Sirois believes the waves of visitation might be slowed by the reality of the dark carbon footprints we leave just by coming to this special place. The mid-sized Peregrine cruise ship Akademik Ioffe, with 110 passengers aboard, burns through some 16-18 tonnes of fuel a day when on the move. Preliminary assessments suggest that this gives each passenger a carbon debt of about five to eight tonnes. Add to this the at least eight tonnes of emissions each Australian creates by flying to the tip of South America and back, then the carbon footprint for an Antarctic Peninsula trip is more than the average Australian household emits in an entire year. 'This is where the crunch will eventually come" Sirois says. 'We are probably the last generation to travel in this way.'

Just as white symbolises purity, for many of us, Antarctica and its unique wildlife symbolise all that is right with the natural world. Black marks on our universal environmental record stand out clearly here. Nearly everyone who comes has 'always wanted to travel to Antarctica', and when they leave, many can only describe their experience in spiritual terms. As one of the growing numbers of people blessed to have visited, I know it's our generation's imperative to pass on a place that's as white as possible.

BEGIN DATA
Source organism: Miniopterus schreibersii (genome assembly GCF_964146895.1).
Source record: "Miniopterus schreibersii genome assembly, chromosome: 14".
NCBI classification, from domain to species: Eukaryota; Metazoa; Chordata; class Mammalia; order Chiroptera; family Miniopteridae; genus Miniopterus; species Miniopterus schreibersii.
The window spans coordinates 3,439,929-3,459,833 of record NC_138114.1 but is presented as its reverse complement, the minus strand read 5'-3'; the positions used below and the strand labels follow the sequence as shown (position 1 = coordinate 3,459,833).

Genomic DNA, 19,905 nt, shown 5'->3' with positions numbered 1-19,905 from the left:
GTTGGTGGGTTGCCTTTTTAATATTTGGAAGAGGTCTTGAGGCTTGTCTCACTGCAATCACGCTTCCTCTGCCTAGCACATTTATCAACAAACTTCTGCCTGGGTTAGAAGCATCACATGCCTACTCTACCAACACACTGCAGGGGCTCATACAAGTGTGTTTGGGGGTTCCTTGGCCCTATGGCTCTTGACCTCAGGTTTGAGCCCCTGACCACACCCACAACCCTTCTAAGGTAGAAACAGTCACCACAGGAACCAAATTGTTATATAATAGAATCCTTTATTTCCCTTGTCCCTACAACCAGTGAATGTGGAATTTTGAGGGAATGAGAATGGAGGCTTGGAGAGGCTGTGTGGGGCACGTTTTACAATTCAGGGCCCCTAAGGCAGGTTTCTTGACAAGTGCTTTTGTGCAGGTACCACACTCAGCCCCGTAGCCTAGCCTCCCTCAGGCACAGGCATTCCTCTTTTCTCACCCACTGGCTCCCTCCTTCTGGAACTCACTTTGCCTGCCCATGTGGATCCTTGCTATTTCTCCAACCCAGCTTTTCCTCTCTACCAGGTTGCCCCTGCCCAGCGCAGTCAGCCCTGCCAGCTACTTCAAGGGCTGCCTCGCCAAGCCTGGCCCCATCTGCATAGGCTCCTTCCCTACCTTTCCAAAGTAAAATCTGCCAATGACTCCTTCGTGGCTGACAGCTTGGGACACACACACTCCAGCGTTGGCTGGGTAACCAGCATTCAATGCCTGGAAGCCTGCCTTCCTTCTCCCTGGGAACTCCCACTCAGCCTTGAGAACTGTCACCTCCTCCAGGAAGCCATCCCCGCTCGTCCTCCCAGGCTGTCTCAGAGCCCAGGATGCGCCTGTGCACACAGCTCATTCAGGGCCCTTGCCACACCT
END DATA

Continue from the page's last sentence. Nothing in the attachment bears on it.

Melting moments

Antarctic Peninsula land and sea temperatures are on the rise. The annual influx of visitors won't help

Carbon spectre

Waves of Antarctic visitors might be slowed by the reality of the dark carbon footprints they generate. The 117-metre, 110-passenger ice-strengthened vessel Akodemik Ioffe, on which writer Ken Eastwood travelled, burns 16-18 tonnes of fuel a day when on the move, which is estimated to give each passenger a carbon debt of about five to eight tonnes. Add the eight tonnes of emissions each Australian creates through return flights to the tip of South America and back, and ...

the carbon footprint for an Antarctic Peninsula trip is more than the average Australian household emits in an entire year

Hanging by a thread

Stable for most of the past century, the Wilkins Ice Shelf covered about 16,000 square kilometres before it began to retreat during the 7990s.

It's now estimated to have shrunk to about 11,0(30 square kilometres

In February, a 100-square kilometre chunk fell away from the shelf's south-western front Recent images show that the shelf is now joined to Charcot Island by a bridge of ice about 27 kilometres wide. When this breaks--possibly in the next year--the ice mass will be destabilised and is expected to break up rapidly
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Comment:All eyes on the ice: like a giant white scoresheet, the Antarctic Peninsula is daily recording changes in the environment.
Author:Eastwood, Ken
Geographic Code:8ANTA
Date:Oct 1, 2008